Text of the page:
Baptists in Lebanon watched with apprehension as tensions built leading up to a Valentine’s Day rally marking the second anniversary of the assassination of Prime Minister Rafic Hariri.

Tuesday bomb blasts hit a pair of commuter buses in the Christian area northeast of Beirut, killing three and wounding 20, according to media reports.

Pro-government groups blamed Syria for the attacks and said they were intended to scare people away from Wednesday’s pro-government rally at Hariri’s grave, planned just feet away from protests led by Syrian-backed Hezbollah against Lebanon’s current prime minister.

Hariri, a Sunni Muslim credited with much of the reconstruction of Beirut from Lebanon’s 1975-1990 Civil War, welcomed a European Baptist Federation delegation into his home in 2004. Baptist leader Nabil Costa, executive director of the Lebanese Society for Educational & Social Development, denounced the Feb. 14, 2005, car bombing in Beirut that killed Hariri, along with 21 others.

“This is a critical time for Lebanon!” Costa said in a Tuesday morning e-mail prayer alert. He said Baptists have been watching “with much apprehension” events leading up to today’s rally, near where opposition supporters have been holding a sit-in.

“Please pray for wisdom for the leaders of the different political groups that they may restrain their followers and avoid a repetition of the clashes that took place last January,” Costa said.

Elie Haddad, provost of Arab Baptist Theological Seminary, told in an e-mail these days “are critical for the future of Lebanon.”

“The recent unrest has made our ministry fairly challenging,” Haddad said. “Nevertheless, God’s grace abounds. Our task of training leaders for the church in the Middle East and North Africa continues relentlessly. Please keep us in your prayers.”

Many of Lebanon’s citizens overcame religious differences and rallied together following Hariri’s death, but that unity over time degenerated into sectarian strife. Protestors camping out in front of key government buildings since Dec. 1 are campaigning for new parliamentary elections and a national unity government transferring power to the Shiite Hezbollah party and a Maronite Christian faction.

Current Prime Minister Fouad Sinioria, who has support of an anti-Syrian Parliament majority elected in 2005, has vowed not to cave in to pressure from the opposition, despite recent resignations of several Shiite and one Christian minister.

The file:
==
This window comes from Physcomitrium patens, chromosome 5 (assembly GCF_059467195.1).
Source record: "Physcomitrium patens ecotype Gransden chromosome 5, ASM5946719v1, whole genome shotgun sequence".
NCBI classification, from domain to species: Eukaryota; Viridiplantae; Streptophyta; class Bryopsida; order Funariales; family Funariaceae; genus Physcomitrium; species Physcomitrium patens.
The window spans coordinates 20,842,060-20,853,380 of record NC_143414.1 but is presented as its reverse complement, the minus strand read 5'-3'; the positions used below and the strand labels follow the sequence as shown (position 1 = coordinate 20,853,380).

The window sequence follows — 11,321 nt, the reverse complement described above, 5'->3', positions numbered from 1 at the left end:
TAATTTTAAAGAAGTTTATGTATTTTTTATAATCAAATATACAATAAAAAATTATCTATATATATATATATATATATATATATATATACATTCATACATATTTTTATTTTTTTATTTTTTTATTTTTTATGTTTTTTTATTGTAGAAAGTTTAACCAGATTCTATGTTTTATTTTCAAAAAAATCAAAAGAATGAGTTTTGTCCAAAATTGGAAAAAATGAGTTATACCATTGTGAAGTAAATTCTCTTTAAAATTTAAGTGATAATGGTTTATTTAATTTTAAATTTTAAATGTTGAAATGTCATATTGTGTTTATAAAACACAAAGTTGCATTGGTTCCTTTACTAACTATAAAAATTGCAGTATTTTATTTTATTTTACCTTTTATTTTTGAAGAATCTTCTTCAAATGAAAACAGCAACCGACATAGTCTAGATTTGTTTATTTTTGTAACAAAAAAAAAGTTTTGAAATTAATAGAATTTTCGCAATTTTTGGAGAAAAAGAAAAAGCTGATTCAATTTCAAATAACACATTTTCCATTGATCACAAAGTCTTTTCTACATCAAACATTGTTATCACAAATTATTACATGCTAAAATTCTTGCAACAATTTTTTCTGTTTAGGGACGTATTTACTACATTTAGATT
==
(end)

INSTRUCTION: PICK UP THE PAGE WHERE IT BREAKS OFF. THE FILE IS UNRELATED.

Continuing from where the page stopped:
An evangelical Christian leader in Lebanon said in a recent Christianity Today article he doesn’t stand wholeheartedly with either side.

Lebanese Baptists sheltered Shiite families displaced by last summer’s 34-day war between Hezbollah and Israel. More recently they turned to development projects and post-war camps for children in an effort to break down barriers between Muslims and Christians. Because of those efforts, in December declared Lebanon’s Baptist community “Baptists of the Year” in 2006.

Costa said in a November newsletter he believes Arab Christians “have an important role to play” in bridging the gap between East and West.

“We pray to a God who does miracles,” Costa said this week. “And as the tension continues to build up in our country, we are in desperate need for a miracle.”

“Our God is able!” Costa said. “He has delivered us before and He certainly will this time too.”

Leaders of the Arab League, European Union and United Nations denounced Tuesday’s terrorist attacks.

“The United Nations strongly rejects attempts to secure political objectives through violence and the killing of innocent civilians,” U.N. Secretary-General Ban Ki-moon said in a statement issued through a spokesperson. “The Secretary-General stresses that there must be an end to impunity and appeals to all Lebanese to maintain national unity in the face of such attempts to undermine the country’s stability.”

Bob Allen is managing editor of

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